Zee: I read on Page 6, #4, “Authorizes mayor and city clerk to enter into a subdivision implementation agreement. In the form approved by the city attorney. When it says mayor and city clerk, that means both of you have to agree. There’s no or there. It’s not one or the other. Then, #5 authorizes the city manager to approve future amendments to the subdivision implementation agreement in the form of approval. By the city attorney, I again find that you have removed the City Council as a group from making these decisions via vote. Is that typical?

Angela Lindstrom: I’ve been a Fullerton resident for 24 years and a board member of the Friends of Coyote Hills for almost that long, advocating for all 510 acres of West Coyote Hills to be saved as a park and nature preserve for now and future generations. To that end, I want to thank the Council, City Administration, and Chevron Pacific Coast Homes for completing the acquisition of Neighborhoods One and Three. That and Chevron’s cooperation to move development off neighborhood 2 protected the portion of West Coyote Hills east of Gilbert with a contiguous habitat and natural open space. This acquisition also expanded the park value of the adjacent Robert E Word Nature Preserve, which the City already owned.

This public and private collaboration ignited by our community grassroots effort and significant fundraising, especially at the state level led by our esteemed Assemblywoman Sharon Quirk-Silva and Senator Josh Newman, brought on the success.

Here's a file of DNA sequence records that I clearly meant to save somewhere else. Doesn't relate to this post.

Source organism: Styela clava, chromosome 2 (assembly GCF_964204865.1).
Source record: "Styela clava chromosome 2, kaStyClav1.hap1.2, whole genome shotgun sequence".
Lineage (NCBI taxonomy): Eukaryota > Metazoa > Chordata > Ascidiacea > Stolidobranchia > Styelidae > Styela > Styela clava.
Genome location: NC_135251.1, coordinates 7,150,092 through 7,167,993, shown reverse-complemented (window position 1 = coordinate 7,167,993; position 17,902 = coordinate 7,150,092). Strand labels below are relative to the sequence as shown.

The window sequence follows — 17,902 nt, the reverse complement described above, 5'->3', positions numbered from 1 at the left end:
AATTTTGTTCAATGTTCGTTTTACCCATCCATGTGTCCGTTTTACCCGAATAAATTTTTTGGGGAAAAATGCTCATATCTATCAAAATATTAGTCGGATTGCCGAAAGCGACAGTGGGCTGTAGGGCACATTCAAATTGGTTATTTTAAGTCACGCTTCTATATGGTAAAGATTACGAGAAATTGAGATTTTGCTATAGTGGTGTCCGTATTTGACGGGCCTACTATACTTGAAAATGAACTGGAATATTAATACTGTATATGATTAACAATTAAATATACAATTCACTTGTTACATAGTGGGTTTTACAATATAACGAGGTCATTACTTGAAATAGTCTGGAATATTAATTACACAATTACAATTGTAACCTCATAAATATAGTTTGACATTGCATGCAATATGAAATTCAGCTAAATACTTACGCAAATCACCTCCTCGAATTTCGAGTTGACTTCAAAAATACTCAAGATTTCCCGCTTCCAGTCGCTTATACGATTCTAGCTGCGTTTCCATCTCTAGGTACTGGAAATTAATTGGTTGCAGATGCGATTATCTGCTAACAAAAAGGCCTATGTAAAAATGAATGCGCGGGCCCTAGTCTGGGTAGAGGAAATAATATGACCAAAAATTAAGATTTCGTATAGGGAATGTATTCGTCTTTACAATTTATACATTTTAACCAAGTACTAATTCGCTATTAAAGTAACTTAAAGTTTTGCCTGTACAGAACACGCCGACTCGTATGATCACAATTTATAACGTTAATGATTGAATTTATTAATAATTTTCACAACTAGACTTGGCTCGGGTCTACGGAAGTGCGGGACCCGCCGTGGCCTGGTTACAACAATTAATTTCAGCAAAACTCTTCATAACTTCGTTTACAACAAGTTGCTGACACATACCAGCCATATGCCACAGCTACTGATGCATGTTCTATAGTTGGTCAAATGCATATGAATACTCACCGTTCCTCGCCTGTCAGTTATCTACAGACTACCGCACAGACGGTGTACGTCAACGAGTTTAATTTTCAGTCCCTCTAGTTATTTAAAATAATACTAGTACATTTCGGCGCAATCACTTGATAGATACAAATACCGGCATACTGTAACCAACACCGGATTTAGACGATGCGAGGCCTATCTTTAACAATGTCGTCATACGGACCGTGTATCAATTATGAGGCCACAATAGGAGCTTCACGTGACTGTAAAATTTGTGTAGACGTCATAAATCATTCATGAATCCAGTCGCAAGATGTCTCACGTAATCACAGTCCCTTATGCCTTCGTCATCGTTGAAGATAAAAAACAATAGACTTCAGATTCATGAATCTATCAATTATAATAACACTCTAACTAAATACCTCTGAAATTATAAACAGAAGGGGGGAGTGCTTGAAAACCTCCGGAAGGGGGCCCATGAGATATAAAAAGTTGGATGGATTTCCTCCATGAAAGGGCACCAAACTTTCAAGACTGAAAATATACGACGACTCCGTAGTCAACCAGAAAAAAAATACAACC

The Friends continue to advocate and fundraise to save the remaining West Coyote Hills so that we can create a nature preserve that can sustain its native threatened wildlife and unique recreational and educational opportunities in our park-poor region. Regarding fundraising, the Friends is closing in on our own $2 million campaign of private monies.

I have a few questions I hope you can address tonight.

First, in one of the maps in the agenda packet, neighborhood 4, west of Gilbert, is shaded green as a target open space. Are the proposed development units in neighborhoods being shifted to other neighborhoods? Please give the public an update on this proposed acquisition.